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U.S., Taliban reach violence reduction pact

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By Paul Carrel, Jonathan Landay and Humeyra Pamuk

The United States has reached agreement with the Taliban on a weeklong reduction of violence that could lead to a U.S. troop withdrawal from Afghanistan, a senior administration official said on Friday, while cautioning that the insurgents must honor commitments for the accord to stick.

The deal was struck in protracted negotiations in the Qatari capital Doha and was announced after a meeting between U.S. Secretary of State Mike Pompeo, Defense Secretary Mark Esper and Afghan President Ashraf Ghani on the sidelines of the Munich Security Conference.

The accord - if it holds - could pave the way for an agreement by the end of the month on a U.S. troop withdrawal from Afghanistan, a long-sought objective for U.S. President Donald Trump, who has vowed to stop the "endless wars" as he seeks re-election in November.

"It was violence that derailed the signing of the agreement in September. Now we have an agreement on the reduction of violence. And, should the Talibs implement what they've committed to doing, we will move forward with the agreement," the senior administration official told reporters in Munich.

The seven-day period has not yet started, but will go into effect soon, the official said.

There were no immediate comments from Ghani's government or the Taliban.

There remains a long way to go to a peace settlement and end to the nearly two-decade-old U.S. military presence that began shortly after the 9/11 attacks by al-Qaida. U.S. officials have been clear that the 13,000 U.S. troops will be cut to about 8,600 this year, with or without a withdrawal deal.

The reduction in violence agreement "is a good step on a very long road," said Ronald Neumann, a former U.S. ambassador to Afghanistan.

LONG PATH TO PEACE DEAL

A U.S. withdrawal agreement would be followed by negotiations on a political settlement between the Taliban and an Afghan delegation that would include government officials. One of the first issues would be a nationwide ceasefire.

The so-called intra-Afghan dialogue, however, is likely to be difficult and protracted. The Taliban have refused to speak directly to the government, which they denounce as a U.S. puppet. Kabul's negotiating team has yet to be named, and there has been long wrangling over its composition.

It also remained to be seen if the Taliban leadership has full control over all its fighters.

The senior U.S. official made clear that a full U.S. withdrawal will depend on the Taliban fulfilling commitments to end their close ties with al-Qaida and other extremist groups.

"Our commitment, in terms of reduction of forces which is both conditions-based and in phases, is very much tied to delivery on the commitments that they have made, and will be," said the official. "There will be no hosting, no training, no recruitment, no fund-raising."

The official, however, noted that provision covered only Taliban-controlled territory, meaning it does not apply to Taliban sanctuaries in neighboring Pakistan, which U.S. officials accuse of supporting the insurgents. Islamabad denies the allegation.

The official said the reduction in violence agreement was very specific and covered all Afghan forces. The U.S. military would monitor violence levels to verify whether the Taliban were honoring it.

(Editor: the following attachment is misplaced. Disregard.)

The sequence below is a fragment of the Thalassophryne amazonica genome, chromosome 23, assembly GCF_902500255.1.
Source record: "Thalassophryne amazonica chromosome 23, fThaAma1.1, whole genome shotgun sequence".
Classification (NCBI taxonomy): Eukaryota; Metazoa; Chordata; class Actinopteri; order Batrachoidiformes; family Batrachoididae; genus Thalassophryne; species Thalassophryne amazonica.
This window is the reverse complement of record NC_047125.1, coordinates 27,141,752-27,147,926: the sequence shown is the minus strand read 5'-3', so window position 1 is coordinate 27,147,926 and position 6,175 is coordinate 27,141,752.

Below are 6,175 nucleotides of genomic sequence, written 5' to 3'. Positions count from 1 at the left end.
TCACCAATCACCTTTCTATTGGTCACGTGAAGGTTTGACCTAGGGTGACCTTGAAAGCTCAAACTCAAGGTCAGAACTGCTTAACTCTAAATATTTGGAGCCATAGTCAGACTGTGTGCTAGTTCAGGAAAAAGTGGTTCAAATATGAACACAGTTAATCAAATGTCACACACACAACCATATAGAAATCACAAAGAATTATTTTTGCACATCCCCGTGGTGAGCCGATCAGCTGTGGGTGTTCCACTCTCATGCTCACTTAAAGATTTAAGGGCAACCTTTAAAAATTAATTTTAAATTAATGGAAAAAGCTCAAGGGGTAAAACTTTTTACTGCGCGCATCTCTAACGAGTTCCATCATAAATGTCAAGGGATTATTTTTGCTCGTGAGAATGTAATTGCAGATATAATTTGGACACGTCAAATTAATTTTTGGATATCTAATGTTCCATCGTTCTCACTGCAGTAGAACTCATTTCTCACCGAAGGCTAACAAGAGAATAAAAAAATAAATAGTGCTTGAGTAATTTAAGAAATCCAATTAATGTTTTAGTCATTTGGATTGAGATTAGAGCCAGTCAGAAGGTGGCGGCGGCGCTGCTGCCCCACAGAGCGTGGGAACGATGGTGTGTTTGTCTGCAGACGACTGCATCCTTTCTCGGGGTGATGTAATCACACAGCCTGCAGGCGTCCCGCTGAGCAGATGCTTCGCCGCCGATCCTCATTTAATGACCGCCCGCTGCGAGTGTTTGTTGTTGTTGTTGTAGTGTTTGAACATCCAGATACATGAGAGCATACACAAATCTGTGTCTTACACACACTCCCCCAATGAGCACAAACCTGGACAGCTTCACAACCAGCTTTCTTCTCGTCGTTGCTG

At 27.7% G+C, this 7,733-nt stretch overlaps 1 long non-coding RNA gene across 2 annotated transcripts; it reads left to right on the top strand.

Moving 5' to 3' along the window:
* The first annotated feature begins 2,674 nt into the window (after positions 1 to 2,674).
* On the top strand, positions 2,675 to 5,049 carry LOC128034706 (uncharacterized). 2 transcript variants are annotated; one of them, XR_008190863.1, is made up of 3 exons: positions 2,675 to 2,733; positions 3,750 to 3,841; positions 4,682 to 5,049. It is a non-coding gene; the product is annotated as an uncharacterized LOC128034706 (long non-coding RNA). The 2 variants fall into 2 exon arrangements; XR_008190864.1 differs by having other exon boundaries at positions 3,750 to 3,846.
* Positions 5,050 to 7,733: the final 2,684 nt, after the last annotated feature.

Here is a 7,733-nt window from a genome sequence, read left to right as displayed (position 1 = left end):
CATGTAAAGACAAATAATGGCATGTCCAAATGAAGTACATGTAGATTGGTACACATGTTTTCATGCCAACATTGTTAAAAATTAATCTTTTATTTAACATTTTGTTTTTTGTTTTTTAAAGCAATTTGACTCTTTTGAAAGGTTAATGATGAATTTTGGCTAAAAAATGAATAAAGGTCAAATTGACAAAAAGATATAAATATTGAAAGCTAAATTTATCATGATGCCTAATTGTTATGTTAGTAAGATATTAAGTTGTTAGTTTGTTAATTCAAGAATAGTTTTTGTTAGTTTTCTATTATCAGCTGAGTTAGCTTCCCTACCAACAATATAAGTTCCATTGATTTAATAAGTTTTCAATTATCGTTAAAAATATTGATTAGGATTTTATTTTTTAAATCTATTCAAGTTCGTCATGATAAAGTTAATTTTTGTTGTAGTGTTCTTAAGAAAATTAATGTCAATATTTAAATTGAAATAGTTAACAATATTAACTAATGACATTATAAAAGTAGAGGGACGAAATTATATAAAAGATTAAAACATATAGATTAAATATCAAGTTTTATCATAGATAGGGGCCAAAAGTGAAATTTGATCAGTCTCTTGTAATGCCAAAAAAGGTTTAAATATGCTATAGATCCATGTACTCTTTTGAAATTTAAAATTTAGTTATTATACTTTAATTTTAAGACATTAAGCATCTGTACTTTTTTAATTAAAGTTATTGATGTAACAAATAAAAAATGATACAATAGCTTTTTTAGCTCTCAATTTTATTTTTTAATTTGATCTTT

U.S. and Taliban negotiators have been meeting in Doha since 2018 even as fighting has raged and hundreds of civilians and combatants have been killed as the insurgents have expanded their territorial control.

Last month the Special Inspector General for Afghanistan Reconstruction, a U.S. government agency, assessed that there were a record-high number of attacks by the Taliban and other anti-government forces in the last three months of 2019.

© (c) Copyright Thomson Reuters 2020.

©2020 GPlusMedia Inc.

6 Comments
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I bet my bank balance this happened on the base I just left.

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I bet my bank balance this happened on the base I just left.

You were on the air base southwest of Doha?

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who has vowed to stop the "endless wars" as he seeks re-election in November.

Trump has shown his 'vows' mean nothing. I'm sure some of his handlers have told him a war before the election could hurt his re-election chances.

And that if he's re-elected he can start wars wherever he and the neo-cons in his cabinet want.

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This issue great news if Trump can broker some kind of peace deal and withdrawal plan. Liberals will still complain about it somehow but it will be great nonetheless.

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@blacklabLiberals will still complain 

By 'liberals' I assume you once again mean individuals who have viewpoints different from yours, Trump's, Putin's and others in the global alt right. And it could be some of your 'them' might in fact complain about Trump's 'withdrawal plan', but many others would ask how anyone would believe anything said by a president (impeached) who's told over 15,000 lies. And counting. But then most people willing to use any reasoning ability, regardless political beliefs, don't just divide the world into Trump's way or the 'enemies' ' with no options in between.

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I bet my bank balance this happened on the base I just left.

That would be a good bet provided your bank hasn't folded and your left with a bank balance. I'd change banks to a credit union and hold on to your shirt and drawers while you still have them. You have lost that bet as this didn't happen at your former base. Sorry pal.

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